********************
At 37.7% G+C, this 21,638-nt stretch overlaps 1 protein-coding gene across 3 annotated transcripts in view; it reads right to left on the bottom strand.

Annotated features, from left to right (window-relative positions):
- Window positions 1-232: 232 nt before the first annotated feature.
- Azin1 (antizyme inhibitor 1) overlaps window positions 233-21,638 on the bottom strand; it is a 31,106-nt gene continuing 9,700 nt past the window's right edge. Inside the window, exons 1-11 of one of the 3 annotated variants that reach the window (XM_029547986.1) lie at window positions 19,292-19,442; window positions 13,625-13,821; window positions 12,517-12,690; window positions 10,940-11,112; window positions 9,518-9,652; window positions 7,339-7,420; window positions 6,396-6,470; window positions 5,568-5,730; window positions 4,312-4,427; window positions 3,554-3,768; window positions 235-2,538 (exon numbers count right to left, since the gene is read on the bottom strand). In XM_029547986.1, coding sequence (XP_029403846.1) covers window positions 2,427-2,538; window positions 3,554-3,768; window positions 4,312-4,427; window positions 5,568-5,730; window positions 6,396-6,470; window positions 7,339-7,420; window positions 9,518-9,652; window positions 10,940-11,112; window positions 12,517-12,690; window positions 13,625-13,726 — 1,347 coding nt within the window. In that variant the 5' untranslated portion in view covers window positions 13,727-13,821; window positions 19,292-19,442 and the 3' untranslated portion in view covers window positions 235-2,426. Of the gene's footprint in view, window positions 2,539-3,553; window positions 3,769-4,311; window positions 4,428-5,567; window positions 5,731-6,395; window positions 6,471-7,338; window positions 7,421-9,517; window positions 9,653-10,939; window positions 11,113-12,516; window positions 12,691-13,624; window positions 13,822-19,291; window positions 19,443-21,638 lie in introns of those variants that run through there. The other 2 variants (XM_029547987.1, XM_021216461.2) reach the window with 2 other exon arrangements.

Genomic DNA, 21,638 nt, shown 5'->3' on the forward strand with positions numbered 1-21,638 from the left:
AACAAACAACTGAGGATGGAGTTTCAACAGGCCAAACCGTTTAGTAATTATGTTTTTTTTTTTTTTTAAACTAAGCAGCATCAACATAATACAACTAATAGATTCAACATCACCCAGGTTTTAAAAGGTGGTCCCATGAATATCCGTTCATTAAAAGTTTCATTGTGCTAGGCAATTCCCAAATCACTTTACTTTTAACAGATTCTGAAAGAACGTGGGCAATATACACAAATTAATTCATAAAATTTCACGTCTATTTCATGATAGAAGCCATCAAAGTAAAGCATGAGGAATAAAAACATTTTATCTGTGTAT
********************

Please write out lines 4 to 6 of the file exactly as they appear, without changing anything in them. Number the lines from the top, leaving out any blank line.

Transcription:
- Azin1 (antizyme inhibitor 1) overlaps window positions 233-21,638 on the bottom strand; it is a 31,106-nt gene continuing 9,700 nt past the window's right edge. Inside the window, exons 1-11 of one of the 3 annotated variants that reach the window (XM_029547986.1) lie at window positions 19,292-19,442; window positions 13,625-13,821; window positions 12,517-12,690; window positions 10,940-11,112; window positions 9,518-9,652; window positions 7,339-7,420; window positions 6,396-6,470; window positions 5,568-5,730; window positions 4,312-4,427; window positions 3,554-3,768; window positions 235-2,538 (exon numbers count right to left, since the gene is read on the bottom strand). In XM_029547986.1, coding sequence (XP_029403846.1) covers window positions 2,427-2,538; window positions 3,554-3,768; window positions 4,312-4,427; window positions 5,568-5,730; window positions 6,396-6,470; window positions 7,339-7,420; window positions 9,518-9,652; window positions 10,940-11,112; window positions 12,517-12,690; window positions 13,625-13,726 — 1,347 coding nt within the window. In that variant the 5' untranslated portion in view covers window positions 13,727-13,821; window positions 19,292-19,442 and the 3' untranslated portion in view covers window positions 235-2,426. Of the gene's footprint in view, window positions 2,539-3,553; window positions 3,769-4,311; window positions 4,428-5,567; window positions 5,731-6,395; window positions 6,471-7,338; window positions 7,421-9,517; window positions 9,653-10,939; window positions 11,113-12,516; window positions 12,691-13,624; window positions 13,822-19,291; window positions 19,443-21,638 lie in introns of those variants that run through there. The other 2 variants (XM_029547987.1, XM_021216461.2) reach the window with 2 other exon arrangements.

Genomic DNA, 21,638 nt, shown 5'->3' on the forward strand with positions numbered 1-21,638 from the left:
AACAAACAACTGAGGATGGAGTTTCAACAGGCCAAACCGTTTAGTAATTATGTTTTTTTTTTTTTTTAAACTAAGCAGCATCAACATAATACAACTAATAGATTCAACATCACCCAGGTTTTAAAAGGTGGTCCCATGAATATCCGTTCATTAAAAGTTTCATTGTGCTAGGCAATTCCCAAATCACTTTACTTTTAACAGATTCTGAAAGAACGTGGGCAATATACACAAATTAATTCATAAAATTTCACGTCTATTTCATGATAGAAGCCATCAAAGTAAAGCATGAGGAATAAAAACATTTTATCTGTGTAT